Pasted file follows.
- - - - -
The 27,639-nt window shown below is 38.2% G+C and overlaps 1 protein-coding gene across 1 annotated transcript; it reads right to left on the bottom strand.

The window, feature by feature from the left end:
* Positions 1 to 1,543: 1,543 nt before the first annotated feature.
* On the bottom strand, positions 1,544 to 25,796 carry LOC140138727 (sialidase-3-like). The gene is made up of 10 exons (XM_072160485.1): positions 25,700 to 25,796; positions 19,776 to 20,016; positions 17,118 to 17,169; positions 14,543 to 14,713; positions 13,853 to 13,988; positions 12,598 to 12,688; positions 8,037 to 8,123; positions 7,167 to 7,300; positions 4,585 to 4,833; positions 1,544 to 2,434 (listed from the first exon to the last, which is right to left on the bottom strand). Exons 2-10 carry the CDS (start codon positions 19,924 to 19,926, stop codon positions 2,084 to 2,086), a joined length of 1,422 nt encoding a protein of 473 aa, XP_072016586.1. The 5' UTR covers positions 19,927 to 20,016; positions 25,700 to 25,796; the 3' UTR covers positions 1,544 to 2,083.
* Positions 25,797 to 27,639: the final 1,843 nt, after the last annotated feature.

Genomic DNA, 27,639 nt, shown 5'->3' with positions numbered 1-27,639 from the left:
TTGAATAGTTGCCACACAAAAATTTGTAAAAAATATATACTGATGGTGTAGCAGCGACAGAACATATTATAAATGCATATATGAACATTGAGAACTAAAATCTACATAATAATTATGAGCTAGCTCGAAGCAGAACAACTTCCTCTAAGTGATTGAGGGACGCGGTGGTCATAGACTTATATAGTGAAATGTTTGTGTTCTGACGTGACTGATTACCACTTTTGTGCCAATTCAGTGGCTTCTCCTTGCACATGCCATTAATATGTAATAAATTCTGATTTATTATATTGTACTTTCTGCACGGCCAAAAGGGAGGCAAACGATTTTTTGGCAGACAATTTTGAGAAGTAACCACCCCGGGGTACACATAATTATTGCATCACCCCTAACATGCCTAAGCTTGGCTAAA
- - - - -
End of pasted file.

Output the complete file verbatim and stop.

The 27,639-nt window shown below is 38.2% G+C and overlaps 1 protein-coding gene across 1 annotated transcript; it reads right to left on the bottom strand.

The window, feature by feature from the left end:
* Positions 1 to 1,543: 1,543 nt before the first annotated feature.
* On the bottom strand, positions 1,544 to 25,796 carry LOC140138727 (sialidase-3-like). The gene is made up of 10 exons (XM_072160485.1): positions 25,700 to 25,796; positions 19,776 to 20,016; positions 17,118 to 17,169; positions 14,543 to 14,713; positions 13,853 to 13,988; positions 12,598 to 12,688; positions 8,037 to 8,123; positions 7,167 to 7,300; positions 4,585 to 4,833; positions 1,544 to 2,434 (listed from the first exon to the last, which is right to left on the bottom strand). Exons 2-10 carry the CDS (start codon positions 19,924 to 19,926, stop codon positions 2,084 to 2,086), a joined length of 1,422 nt encoding a protein of 473 aa, XP_072016586.1. The 5' UTR covers positions 19,927 to 20,016; positions 25,700 to 25,796; the 3' UTR covers positions 1,544 to 2,083.
* Positions 25,797 to 27,639: the final 1,843 nt, after the last annotated feature.

Genomic DNA, 27,639 nt, shown 5'->3' with positions numbered 1-27,639 from the left:
TTGAATAGTTGCCACACAAAAATTTGTAAAAAATATATACTGATGGTGTAGCAGCGACAGAACATATTATAAATGCATATATGAACATTGAGAACTAAAATCTACATAATAATTATGAGCTAGCTCGAAGCAGAACAACTTCCTCTAAGTGATTGAGGGACGCGGTGGTCATAGACTTATATAGTGAAATGTTTGTGTTCTGACGTGACTGATTACCACTTTTGTGCCAATTCAGTGGCTTCTCCTTGCACATGCCATTAATATGTAATAAATTCTGATTTATTATATTGTACTTTCTGCACGGCCAAAAGGGAGGCAAACGATTTTTTGGCAGACAATTTTGAGAAGTAACCACCCCGGGGTACACATAATTATTGCATCACCCCTAACATGCCTAAGCTTGGCTAAA